And even with all that, Medicare is not as “efficient” as it seems. Forbes published an article exposing the myth of Medicare’s low administrative expenses that puts all of this in better for us.
As I’ve written time and time again, operating expense accounts for a small portion of premiums, less than 10%. The CBO in a 2015 Report on p. 34 stated that in 2012, 88% of insurers’ revenues covered healthcare costs (actual claims paid for services to their insureds) while 12% went to operating expense and profits (or for nonprofits contributions to reserves). Those margins ranged from 2-3%. Compare that with virtually any other industry.
And the 88% of the premium bill, claims expense, is driven by fees and rate of use of medical services (i.e., insurance premiums not only cover increases in fees paid, but also increases (or decreases) in the rate of use of services and products by insureds). In that regard, it is very different from inflation or CPI which reflects price (the equivalent of fees) increases or decreases.
IF the federal government is suggesting that private insurers “be kept honest” and reduce their costs, the only way they can do that with a significant impact on rates is by reducing the fees paid to providers or reducing the per member use of services. There are no other ways. In regions where there is just one private insurer, usually the lack of alternatives for providers gives such insurers leverage to negotiate very low fees. Which makes for bad press and public outcry, but that’s for another time to discuss. My plan in RI which had a very large market share was accused of doing just that.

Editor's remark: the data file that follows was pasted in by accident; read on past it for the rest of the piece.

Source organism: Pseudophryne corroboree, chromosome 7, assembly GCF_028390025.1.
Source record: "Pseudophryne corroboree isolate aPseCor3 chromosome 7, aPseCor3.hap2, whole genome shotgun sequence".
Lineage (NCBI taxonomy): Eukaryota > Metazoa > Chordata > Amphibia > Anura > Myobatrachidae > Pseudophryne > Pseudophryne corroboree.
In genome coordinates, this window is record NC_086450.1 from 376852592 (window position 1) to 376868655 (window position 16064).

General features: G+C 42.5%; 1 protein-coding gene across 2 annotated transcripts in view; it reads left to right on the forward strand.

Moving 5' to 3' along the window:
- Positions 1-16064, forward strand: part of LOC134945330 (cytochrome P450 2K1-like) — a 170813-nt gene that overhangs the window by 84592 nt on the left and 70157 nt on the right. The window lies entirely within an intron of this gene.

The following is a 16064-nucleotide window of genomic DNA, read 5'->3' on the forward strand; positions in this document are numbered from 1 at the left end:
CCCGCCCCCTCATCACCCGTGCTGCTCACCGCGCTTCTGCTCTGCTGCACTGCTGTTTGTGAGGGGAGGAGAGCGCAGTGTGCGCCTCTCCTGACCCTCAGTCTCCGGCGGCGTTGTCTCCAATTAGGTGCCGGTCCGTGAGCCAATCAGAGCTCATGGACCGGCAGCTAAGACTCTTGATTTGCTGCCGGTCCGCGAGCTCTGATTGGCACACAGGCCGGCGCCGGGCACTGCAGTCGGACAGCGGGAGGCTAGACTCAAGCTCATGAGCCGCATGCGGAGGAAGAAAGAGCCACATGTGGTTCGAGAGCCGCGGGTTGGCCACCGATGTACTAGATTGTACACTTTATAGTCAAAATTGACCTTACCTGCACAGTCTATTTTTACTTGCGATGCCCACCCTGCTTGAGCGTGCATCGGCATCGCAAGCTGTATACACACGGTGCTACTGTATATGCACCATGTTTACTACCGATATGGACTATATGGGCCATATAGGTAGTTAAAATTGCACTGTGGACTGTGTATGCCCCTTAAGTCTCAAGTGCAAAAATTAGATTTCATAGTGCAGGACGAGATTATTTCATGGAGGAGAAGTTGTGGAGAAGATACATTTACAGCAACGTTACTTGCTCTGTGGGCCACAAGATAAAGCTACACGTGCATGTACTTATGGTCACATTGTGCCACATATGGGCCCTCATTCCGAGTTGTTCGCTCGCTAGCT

I’ll say it again. An insurer, and particularly a smaller regional insurer, even one without competition, can do only so much to reduce its operating expenses. Their regulators demand that they do much more than Medicare does. Customer service, managing care, wellness, employer group servicing, and the list goes on. And a reduction of operating expense means fewer employees who (we’d hope) do helpful things like customer service and care management. Just sayin’.
Those proposing a public option might suggest that the federal government, might agree to implement fees that are somehow “comparable” to the private insurers’ fees. That really won’t work. And reread what Mr. Obama wrote about “…securing better prices from providers,” a central basis for his suggesting a public option.
Moreover, even if the government agreed to use fee parity with private insurer, what would happen? Given that it doesn’t manage care, its claims costs would be in excess of the private insurers because the use by its insureds would be more and its fees are the same. It would be uncompetitively expensive.
Given the political environment, there may even be some claims this Fall that the public option would stand on its own and be self-supporting. That was said of the Medicare program in 1967, and look at where we are now. At least 50% of the cost of Medicare is funded by the general Treasury and not by direct employer/employee contributions (FICA) and beneficiaries’ premiums.
I lived through the fear mongering of the “Domino Effect” of the 60’s in Southeast Asia, eventually serving there for a while in courtesy of Uncle Sam. I appreciate that slippery slope arguments are too often overstated. Here, however, it is not. A public option where the federal government, which is not just a payor but also a user of services and the regulator, steps in as a “competitor” would be devastating to private insurance. It has the power of the Treasury behind it. A formidable “competitor” indeed.
Together with Medicare for over 55’s, it would gut the market and get us within shouting distance of Bernie’s single payor governmentally run health insurance dream. And we (and our children and their children) will somehow have to pay for it, because it’s not “free stuff.”